invoking static methods of derived class

Discussion in 'C++' started by ketan, Sep 13, 2006.

  1. ketan

    ketan Guest

    Hi All,

    I have a situation where in I need to call static methods of the
    derived class. I checked previous posts, but could not get any
    satisfactory reply.

    My situation can be simulated with following code.

    //
    // Does not compile. Not correct C++ syntax - shows what needs to be
    done.
    //
    #include <iostream>

    class Vehicle
    {
    public:
    void show() { std::cout << " Vehicle " << std::endl; }
    void stop(void)
    {
    std::cout << " Vehicle stopped " << std::endl;
    Car::stop();
    Bus::stop();
    }
    };

    class Car : public Vehicle
    {
    public:
    Car();
    ~Car();
    void show() { std::cout << " Car " << std::endl; }
    // knows how to stop Car
    static void stop(void) { std::cout << " Car stopped " << std::endl;
    }
    };


    class Bus : public Vehicle
    {
    public:
    Bus();
    ~Bus();
    void show() { std::cout << " Bus " << std::endl; }
    static void stop(void) { std::cout << " Bus stopped " << std::endl;
    }
    };


    int main()
    {
    Vehicle v;
    Vehicle::stop();
    }

    Situation can be something like this, assume that some car or bus are
    moving and we don't know which are moving (each class internally tracks
    all active instant etc.) So we want to call a static method which will
    ensure that any type - Car or Bus if active will stop.

    So I need to call some static method in base class, which internally
    can assure that all derived types will stop if they are moving.

    I am not able to figure out how to solve this problem or any alternate
    way to solve the base problem.

    Thanks
    Ketan
     
    ketan, Sep 13, 2006
    #1
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  2. ketan

    Guest

    Hi Ketan,

    if i understand correctly, you are trying to invoke a standard base
    class function that will eventually invoke a dervied class
    implementation of the function. This is where virtual functions have to
    be used.

    so, your code will sth like this :

    class Vehicle
    {
    Vehicle();
    virtual ~Vehicle();
    public:
    virtual void show() { std::cout << " Vehicle " << std::endl; }
    virtual void stop() { std::cout << " Vehicle stopped" <<
    std::endl; }
    };

    class Car : public Vehicle
    {
    public:
    Car();
    ~Car();
    void show() { std::cout << " Car " << std::endl; }
    void stop(void) { std::cout << " Car stopped " << std::endl; }
    };

    int main()
    {
    Vehicle* vPtr = new Car( ); // usually u will manage such
    instances with base class
    // pointers so that you
    don't have to know in advance
    // what type they are.
    vPtr->stop( ); // will call Car's method

    }

    Hope i've expressed myself in a simple fashion !
    I don't think your situation requires the invocation of static
    functions of derived classes in the base class... (which is a bad idea
    generally)

    ketan wrote:
    > Hi All,
    >
    > I have a situation where in I need to call static methods of the
    > derived class. I checked previous posts, but could not get any
    > satisfactory reply.
    >
    > My situation can be simulated with following code.
    >
    > //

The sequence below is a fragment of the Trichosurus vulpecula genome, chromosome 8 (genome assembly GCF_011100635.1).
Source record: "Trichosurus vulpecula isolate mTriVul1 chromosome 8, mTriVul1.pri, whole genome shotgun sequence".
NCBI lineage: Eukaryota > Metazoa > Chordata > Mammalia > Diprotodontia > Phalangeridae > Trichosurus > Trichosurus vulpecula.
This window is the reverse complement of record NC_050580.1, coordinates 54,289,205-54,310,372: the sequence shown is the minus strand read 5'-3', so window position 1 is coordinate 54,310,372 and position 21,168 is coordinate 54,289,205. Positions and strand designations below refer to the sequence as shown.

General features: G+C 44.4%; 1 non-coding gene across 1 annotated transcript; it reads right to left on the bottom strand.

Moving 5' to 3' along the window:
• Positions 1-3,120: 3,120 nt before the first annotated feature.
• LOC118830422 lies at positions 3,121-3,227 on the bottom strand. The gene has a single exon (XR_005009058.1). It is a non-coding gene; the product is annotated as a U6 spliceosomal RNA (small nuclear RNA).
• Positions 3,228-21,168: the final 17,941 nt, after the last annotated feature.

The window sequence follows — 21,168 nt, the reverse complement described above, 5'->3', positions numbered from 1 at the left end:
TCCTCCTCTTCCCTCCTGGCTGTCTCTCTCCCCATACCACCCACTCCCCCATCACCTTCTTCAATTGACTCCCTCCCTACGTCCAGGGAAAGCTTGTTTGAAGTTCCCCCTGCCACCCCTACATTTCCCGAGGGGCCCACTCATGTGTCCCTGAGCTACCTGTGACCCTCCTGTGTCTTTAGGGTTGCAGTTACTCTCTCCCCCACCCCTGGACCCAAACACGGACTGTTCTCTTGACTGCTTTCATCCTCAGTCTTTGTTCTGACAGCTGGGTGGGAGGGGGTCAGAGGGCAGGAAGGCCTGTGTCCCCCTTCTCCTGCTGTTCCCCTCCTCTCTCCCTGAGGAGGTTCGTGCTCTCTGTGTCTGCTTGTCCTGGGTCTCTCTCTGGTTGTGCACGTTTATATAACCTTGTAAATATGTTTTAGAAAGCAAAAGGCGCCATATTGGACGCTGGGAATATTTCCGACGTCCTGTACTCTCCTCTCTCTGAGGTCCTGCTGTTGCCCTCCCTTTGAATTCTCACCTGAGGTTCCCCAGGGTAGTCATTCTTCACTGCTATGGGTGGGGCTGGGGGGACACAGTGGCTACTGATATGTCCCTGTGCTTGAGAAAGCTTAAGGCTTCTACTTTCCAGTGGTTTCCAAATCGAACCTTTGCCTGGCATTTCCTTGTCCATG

> // Does not compile. Not correct C++ syntax - shows what needs to be
    > done.
    > //
    > #include <iostream>
    >
    > class Vehicle
    > {
    > public:
    > void show() { std::cout << " Vehicle " << std::endl; }
    > void stop(void)
    > {
    > std::cout << " Vehicle stopped " << std::endl;
    > Car::stop();
    > Bus::stop();
    > }
    > };
    >
    > class Car : public Vehicle
    > {
    > public:
    > Car();
    > ~Car();
    > void show() { std::cout << " Car " << std::endl; }
    > // knows how to stop Car
    > static void stop(void) { std::cout << " Car stopped " << std::endl;
    > }
    > };
    >
    >
    > class Bus : public Vehicle
    > {
    > public:
    > Bus();
    > ~Bus();
    > void show() { std::cout << " Bus " << std::endl; }
    > static void stop(void) { std::cout << " Bus stopped " << std::endl;
    > }
    > };
    >
    >
    > int main()
    > {
    > Vehicle v;
    > Vehicle::stop();
    > }
    >
    > Situation can be something like this, assume that some car or bus are
    > moving and we don't know which are moving (each class internally tracks
    > all active instant etc.) So we want to call a static method which will
    > ensure that any type - Car or Bus if active will stop.
    >
    > So I need to call some static method in base class, which internally
    > can assure that all derived types will stop if they are moving.
    >
    > I am not able to figure out how to solve this problem or any alternate
    > way to solve the base problem.
    >
    > Thanks
    > Ketan
     
    , Sep 13, 2006
    #2
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  3. ketan

    Nate Barney Guest

    ketan wrote:
    >
    > I have a situation where in I need to call static methods of the
    > derived class. I checked previous posts, but could not get any
    > satisfactory reply.
    >
    > [ snip code ]
    >


    I think you're confused as to the purpose of static functions. What you
    want in this case is nonstatic virtual functions. Something like:

    #include <iostream>

    class Vehicle
    {
    public:

    virtual ~Vehicle() {} // note the virtual destructor here
    virtual void show() { std::cout << " Vehicle " << std::endl; }
    virtual void stop()
    { std::cout << " Vehicle stopped " << std::endl; }
    };

    class Car : public Vehicle
    {
    public: